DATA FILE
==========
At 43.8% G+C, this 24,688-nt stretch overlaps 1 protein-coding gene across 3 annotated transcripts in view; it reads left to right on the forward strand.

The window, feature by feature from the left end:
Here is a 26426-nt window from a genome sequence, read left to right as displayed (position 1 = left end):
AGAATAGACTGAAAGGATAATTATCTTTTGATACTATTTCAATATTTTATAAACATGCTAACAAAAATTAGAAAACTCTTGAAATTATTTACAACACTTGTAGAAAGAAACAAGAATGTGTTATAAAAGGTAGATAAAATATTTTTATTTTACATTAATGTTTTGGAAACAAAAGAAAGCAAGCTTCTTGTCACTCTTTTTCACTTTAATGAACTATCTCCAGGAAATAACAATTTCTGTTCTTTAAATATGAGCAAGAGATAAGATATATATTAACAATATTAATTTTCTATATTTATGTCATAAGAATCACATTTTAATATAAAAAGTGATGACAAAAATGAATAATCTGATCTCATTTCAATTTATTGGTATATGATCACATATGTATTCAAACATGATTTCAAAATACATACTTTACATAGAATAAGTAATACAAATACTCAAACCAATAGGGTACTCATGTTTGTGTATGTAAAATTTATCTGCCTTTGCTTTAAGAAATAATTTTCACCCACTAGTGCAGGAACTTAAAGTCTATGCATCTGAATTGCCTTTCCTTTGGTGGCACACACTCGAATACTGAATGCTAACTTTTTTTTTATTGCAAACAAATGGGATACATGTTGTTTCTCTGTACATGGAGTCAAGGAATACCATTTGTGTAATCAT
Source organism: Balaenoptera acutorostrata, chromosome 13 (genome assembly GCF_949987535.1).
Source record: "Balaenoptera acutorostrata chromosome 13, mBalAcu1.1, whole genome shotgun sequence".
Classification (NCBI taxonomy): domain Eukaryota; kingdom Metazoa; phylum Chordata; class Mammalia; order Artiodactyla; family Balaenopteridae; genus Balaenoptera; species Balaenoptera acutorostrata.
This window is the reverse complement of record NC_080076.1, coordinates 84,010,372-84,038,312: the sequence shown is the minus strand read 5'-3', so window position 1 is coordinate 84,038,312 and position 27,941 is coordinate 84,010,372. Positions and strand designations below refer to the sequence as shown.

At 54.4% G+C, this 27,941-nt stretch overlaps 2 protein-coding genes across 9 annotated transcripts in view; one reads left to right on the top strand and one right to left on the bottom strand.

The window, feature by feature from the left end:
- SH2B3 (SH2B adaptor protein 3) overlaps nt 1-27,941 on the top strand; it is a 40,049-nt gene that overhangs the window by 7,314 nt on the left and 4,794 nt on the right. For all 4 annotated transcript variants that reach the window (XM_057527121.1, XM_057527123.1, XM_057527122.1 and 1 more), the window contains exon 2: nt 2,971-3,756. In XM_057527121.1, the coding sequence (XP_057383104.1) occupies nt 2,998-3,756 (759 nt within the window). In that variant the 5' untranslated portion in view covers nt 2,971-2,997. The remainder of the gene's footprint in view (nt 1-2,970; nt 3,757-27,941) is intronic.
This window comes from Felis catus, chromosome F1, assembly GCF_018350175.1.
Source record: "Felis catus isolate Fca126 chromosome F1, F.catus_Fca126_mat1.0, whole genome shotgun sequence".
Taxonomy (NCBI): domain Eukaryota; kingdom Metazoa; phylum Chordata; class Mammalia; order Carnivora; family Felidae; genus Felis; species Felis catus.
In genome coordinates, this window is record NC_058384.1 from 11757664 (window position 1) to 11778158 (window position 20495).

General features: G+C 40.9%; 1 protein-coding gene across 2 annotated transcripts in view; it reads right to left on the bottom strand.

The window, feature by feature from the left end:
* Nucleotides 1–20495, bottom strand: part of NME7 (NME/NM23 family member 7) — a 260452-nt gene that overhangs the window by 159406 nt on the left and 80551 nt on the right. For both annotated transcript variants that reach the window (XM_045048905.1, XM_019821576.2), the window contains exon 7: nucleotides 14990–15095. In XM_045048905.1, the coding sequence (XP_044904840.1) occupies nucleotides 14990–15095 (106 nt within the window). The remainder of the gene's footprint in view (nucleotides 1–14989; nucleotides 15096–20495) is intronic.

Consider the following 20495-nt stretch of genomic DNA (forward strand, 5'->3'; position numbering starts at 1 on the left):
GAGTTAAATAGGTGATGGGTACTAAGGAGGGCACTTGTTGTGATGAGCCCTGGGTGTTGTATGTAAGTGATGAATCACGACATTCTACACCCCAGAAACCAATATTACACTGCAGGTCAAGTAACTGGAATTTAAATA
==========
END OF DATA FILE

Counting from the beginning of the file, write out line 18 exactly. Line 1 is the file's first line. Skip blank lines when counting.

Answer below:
* Nucleotides 1–20495, bottom strand: part of NME7 (NME/NM23 family member 7) — a 260452-nt gene that overhangs the window by 159406 nt on the left and 80551 nt on the right. For both annotated transcript variants that reach the window (XM_045048905.1, XM_019821576.2), the window contains exon 7: nucleotides 14990–15095. In XM_045048905.1, the coding sequence (XP_044904840.1) occupies nucleotides 14990–15095 (106 nt within the window). The remainder of the gene's footprint in view (nucleotides 1–14989; nucleotides 15096–20495) is intronic.